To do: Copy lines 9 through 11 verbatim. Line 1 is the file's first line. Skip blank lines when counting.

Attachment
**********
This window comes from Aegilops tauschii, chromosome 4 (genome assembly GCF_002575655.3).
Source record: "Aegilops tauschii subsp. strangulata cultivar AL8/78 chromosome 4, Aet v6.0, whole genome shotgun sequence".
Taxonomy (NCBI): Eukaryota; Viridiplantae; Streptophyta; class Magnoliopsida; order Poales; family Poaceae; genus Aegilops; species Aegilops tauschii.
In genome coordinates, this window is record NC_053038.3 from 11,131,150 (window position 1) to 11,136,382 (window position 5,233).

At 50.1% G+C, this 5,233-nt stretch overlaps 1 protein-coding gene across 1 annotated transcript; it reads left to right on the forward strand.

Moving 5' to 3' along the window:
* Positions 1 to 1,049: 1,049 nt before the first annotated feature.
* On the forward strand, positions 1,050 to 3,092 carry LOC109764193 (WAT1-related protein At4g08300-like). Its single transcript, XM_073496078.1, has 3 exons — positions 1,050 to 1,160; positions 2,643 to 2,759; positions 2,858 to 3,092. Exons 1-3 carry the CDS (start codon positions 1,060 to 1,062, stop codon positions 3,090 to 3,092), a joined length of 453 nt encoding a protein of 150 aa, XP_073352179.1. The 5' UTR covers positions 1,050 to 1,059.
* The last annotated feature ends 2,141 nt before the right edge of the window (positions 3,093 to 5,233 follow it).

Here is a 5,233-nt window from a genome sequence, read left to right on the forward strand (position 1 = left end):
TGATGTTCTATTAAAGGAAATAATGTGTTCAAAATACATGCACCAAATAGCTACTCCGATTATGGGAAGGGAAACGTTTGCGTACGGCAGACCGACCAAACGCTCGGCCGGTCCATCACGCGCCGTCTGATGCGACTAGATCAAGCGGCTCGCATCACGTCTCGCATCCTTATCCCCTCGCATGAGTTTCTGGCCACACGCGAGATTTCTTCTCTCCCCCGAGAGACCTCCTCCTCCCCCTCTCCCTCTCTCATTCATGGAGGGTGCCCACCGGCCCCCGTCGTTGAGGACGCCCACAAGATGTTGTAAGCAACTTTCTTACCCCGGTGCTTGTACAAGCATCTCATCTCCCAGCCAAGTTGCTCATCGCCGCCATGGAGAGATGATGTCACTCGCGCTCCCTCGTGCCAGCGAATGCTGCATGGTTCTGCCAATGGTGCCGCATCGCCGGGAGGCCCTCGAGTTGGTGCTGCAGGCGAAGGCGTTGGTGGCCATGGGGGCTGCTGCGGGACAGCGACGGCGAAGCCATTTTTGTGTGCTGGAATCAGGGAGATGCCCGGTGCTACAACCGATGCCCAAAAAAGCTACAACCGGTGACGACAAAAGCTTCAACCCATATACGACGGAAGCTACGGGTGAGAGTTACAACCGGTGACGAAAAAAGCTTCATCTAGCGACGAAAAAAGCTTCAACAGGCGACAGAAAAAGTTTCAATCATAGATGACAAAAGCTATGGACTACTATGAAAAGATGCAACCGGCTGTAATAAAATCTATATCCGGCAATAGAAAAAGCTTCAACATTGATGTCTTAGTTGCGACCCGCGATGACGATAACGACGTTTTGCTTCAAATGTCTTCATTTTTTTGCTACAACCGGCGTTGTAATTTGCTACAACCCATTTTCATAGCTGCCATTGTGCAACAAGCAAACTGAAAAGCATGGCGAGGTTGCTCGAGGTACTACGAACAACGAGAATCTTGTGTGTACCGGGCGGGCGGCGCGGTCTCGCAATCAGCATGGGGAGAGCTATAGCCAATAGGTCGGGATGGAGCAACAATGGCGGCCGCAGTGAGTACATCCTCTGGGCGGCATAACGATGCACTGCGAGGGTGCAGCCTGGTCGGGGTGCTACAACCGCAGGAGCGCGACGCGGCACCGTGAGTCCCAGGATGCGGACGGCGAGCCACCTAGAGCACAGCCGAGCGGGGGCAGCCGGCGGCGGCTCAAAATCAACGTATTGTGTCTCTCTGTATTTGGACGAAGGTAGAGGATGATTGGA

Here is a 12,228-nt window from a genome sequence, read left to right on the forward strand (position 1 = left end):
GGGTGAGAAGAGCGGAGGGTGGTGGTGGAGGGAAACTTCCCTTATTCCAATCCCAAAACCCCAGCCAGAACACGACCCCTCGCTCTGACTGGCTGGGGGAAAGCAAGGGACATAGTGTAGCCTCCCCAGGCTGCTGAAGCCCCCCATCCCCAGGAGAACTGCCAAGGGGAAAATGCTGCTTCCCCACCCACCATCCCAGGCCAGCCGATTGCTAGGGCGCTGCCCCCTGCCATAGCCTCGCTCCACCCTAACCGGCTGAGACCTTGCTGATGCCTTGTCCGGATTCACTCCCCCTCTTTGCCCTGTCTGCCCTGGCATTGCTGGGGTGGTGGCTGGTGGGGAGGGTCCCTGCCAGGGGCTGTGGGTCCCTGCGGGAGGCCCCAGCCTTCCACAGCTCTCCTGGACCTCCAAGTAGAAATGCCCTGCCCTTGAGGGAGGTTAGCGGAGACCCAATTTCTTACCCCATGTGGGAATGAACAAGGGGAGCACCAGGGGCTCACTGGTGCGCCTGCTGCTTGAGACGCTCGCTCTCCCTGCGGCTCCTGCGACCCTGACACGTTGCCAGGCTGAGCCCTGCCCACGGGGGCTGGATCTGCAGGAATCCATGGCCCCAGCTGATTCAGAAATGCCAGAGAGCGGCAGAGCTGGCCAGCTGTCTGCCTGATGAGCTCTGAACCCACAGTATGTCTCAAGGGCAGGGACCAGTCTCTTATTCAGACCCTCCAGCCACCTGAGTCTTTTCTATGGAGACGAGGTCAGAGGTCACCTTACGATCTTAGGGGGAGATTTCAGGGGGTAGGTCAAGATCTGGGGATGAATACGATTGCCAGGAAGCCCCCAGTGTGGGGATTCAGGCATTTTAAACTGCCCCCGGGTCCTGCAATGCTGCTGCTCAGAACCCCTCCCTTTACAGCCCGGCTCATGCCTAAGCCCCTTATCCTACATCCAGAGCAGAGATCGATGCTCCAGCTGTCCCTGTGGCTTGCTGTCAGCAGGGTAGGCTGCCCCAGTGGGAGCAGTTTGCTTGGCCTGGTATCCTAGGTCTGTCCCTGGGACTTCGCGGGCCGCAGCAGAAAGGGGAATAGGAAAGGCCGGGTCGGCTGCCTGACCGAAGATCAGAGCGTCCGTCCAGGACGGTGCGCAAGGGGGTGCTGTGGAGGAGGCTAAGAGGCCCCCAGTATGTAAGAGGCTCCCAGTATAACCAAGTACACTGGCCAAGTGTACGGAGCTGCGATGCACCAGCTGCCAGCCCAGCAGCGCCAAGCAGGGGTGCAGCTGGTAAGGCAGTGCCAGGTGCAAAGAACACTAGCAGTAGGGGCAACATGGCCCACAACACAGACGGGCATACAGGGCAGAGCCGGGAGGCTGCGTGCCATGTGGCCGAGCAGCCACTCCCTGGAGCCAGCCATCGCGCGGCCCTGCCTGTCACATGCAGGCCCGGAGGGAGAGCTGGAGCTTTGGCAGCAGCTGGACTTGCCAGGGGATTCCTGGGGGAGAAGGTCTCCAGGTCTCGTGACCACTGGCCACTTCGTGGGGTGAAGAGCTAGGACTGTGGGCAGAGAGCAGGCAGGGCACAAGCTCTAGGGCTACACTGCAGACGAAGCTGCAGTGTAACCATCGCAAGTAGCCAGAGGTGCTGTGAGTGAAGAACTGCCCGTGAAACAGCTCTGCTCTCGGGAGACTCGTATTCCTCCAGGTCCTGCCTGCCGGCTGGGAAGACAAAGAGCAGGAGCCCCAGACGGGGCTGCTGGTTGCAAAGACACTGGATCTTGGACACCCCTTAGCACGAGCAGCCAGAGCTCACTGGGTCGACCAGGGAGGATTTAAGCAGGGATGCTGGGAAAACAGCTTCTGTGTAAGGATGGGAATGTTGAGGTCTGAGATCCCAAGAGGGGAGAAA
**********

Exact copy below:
* The last annotated feature ends 2,141 nt before the right edge of the window (positions 3,093 to 5,233 follow it).

Here is a 5,233-nt window from a genome sequence, read left to right on the forward strand (position 1 = left end):
TGATGTTCTATTAAAGGAAATAATGTGTTCAAAATACATGCACCAAATAGCTACTCCGATTATGGGAAGGGAAACGTTTGCGTACGGCAGACCGACCAAACGCTCGGCCGGTCCATCACGCGCCGTCTGATGCGACTAGATCAAGCGGCTCGCATCACGTCTCGCATCCTTATCCCCTCGCATGAGTTTCTGGCCACACGCGAGATTTCTTCTCTCCCCCGAGAGACCTCCTCCTCCCCCTCTCCCTCTCTCATTCATGGAGGGTGCCCACCGGCCCCCGTCGTTGAGGACGCCCACAAGATGTTGTAAGCAACTTTCTTACCCCGGTGCTTGTACAAGCATCTCATCTCCCAGCCAAGTTGCTCATCGCCGCCATGGAGAGATGATGTCACTCGCGCTCCCTCGTGCCAGCGAATGCTGCATGGTTCTGCCAATGGTGCCGCATCGCCGGGAGGCCCTCGAGTTGGTGCTGCAGGCGAAGGCGTTGGTGGCCATGGGGGCTGCTGCGGGACAGCGACGGCGAAGCCATTTTTGTGTGCTGGAATCAGGGAGATGCCCGGTGCTACAACCGATGCCCAAAAAAGCTACAACCGGTGACGACAAAAGCTTCAACCCATATACGACGGAAGCTACGGGTGAGAGTTACAACCGGTGACGAAAAAAGCTTCATCTAGCGACGAAAAAAGCTTCAACAGGCGACAGAAAAAGTTTCAATCATAGATGACAAAAGCTATGGACTACTATGAAAAGATGCAACCGGCTGTAATAAAATCTATATCCGGCAATAGAAAAAGCTTCAACATTGATGTCTTAGTTGCGACCCGCGATGACGATAACGACGTTTTGCTTCAAATGTCTTCATTTTTTTGCTACAACCGGCGTTGTAATTTGCTACAACCCATTTTCATAGCTGCCATTGTGCAACAAGCAAACTGAAAAGCATGGCGAGGTTGCTCGAGGTACTACGAACAACGAGAATCTTGTGTGTACCGGGCGGGCGGCGCGGTCTCGCAATCAGCATGGGGAGAGCTATAGCCAATAGGTCGGGATGGAGCAACAATGGCGGCCGCAGTGAGTACATCCTCTGGGCGGCATAACGATGCACTGCGAGGGTGCAGCCTGGTCGGGGTGCTACAACCGCAGGAGCGCGACGCGGCACCGTGAGTCCCAGGATGCGGACGGCGAGCCACCTAGAGCACAGCCGAGCGGGGGCAGCCGGCGGCGGCTCAAAATCAACGTATTGTGTCTCTCTGTATTTGGACGAAGGTAGAGGATGATTGGA